Piano étude: Circuitous Route (2017)
for piano (3′)
Though short, this piece is probably the most technically complicated music I have ever written. In general, it is inspired by Ligeti’s piano études, especially the 13th etude, “L’escalier du diable “. It is based on a few ideas:
Melodically, most of the material is based on a short cell: A, D♯, G, C♯, F, B, C, F♯, B♭, … or its transposition or inversion. This cell slowly climbs higher-and-higher though its voice-leading is mostly descending. The only music that does not come out of it is the chromatically descending lines in mm. 6–8, 12–13, and 51–56.
Rhythmically and formally, the music is based on the Fibonacci sequence (1, 1, 2, 3, 5, 8, 13, …). The ratios of the terms in this sequence approaches the golden ratio 1.618… (1, 2, 1.5, 1.667, 1.6, 1.625, …). Visually, you can tell that notes are grouped into groups of 2 and 3 (both Fibonacci numbers) in each bar and the bars all contain 13 or 8 (also Fibonacci numbers) eighth-notes. Less obvious is the lengths of the piece’s three sections:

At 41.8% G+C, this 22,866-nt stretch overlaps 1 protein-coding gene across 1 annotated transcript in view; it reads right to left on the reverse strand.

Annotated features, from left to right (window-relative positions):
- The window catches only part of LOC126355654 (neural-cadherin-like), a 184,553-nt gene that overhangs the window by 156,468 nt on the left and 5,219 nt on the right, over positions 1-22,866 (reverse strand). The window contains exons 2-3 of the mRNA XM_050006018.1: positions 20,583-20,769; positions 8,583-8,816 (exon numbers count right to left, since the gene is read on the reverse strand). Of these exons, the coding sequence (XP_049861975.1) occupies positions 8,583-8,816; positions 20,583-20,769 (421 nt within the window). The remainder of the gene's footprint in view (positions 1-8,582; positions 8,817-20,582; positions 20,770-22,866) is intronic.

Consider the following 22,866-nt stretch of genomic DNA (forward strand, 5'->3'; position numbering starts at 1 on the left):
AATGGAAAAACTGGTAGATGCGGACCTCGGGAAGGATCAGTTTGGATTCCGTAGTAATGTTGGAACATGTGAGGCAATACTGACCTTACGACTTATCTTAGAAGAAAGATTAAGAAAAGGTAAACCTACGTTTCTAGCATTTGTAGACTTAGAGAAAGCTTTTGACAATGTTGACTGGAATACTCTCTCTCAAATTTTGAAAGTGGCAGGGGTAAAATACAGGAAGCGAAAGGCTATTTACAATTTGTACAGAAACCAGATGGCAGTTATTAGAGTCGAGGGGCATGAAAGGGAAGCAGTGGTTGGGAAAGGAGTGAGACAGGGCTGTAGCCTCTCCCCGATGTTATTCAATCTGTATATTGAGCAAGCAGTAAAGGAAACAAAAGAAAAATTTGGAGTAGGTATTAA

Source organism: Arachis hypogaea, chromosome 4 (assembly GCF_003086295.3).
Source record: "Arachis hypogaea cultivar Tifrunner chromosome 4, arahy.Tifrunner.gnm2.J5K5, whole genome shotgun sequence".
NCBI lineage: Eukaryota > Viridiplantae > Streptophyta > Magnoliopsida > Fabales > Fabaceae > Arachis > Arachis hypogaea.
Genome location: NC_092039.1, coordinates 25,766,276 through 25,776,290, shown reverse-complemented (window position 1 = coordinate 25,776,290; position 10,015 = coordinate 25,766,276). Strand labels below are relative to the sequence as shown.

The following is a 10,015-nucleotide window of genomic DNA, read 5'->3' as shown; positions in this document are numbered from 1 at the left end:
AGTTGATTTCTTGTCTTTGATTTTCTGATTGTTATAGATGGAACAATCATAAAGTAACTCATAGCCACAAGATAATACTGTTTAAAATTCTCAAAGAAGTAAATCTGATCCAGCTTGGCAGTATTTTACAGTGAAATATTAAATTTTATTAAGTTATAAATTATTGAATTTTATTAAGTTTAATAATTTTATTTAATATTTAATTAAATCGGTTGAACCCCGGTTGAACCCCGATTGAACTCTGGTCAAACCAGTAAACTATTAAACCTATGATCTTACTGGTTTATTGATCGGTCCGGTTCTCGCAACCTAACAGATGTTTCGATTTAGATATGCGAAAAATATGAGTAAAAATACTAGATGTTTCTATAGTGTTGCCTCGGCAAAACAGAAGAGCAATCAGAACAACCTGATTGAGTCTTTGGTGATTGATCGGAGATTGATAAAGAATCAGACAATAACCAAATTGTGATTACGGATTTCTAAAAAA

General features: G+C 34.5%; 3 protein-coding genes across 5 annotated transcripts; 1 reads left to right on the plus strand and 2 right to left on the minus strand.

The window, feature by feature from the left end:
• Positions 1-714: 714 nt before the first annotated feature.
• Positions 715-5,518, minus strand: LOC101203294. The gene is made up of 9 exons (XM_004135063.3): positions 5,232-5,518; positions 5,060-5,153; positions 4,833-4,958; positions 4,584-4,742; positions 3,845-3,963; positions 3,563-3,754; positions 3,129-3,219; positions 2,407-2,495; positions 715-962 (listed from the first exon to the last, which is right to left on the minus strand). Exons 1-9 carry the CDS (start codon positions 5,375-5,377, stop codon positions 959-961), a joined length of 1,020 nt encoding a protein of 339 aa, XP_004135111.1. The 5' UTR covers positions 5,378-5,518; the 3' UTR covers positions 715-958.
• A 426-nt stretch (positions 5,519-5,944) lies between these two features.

1. Section A (mm. 1–21) has 233 eight-notes,
2. Section B (mm. 22–42) also has 233 eighth-notes
3. Section C (mm. 43–56) has 144 eighth-notes plus a fermata
4. At the end, there is a two-measure codetta
These lengths, 233, 233, and 144, are themselves Fibonacci numbers and add up to 610, another Fibonacci number. All of these additions are possible because of the way the Fibonacci sequence is constructed.
The harmony of the piece is result of independent lines. Because of the melodic cell the piece is based on, it has the same pure, harmonically ‘neutral’ feeling of many of Ligeti’s piano études. While writing this etude, I found that in this type of post-tonal music, you can create a sense of development with regard to harmony by making the harmony thicker-and-thicker as time passes.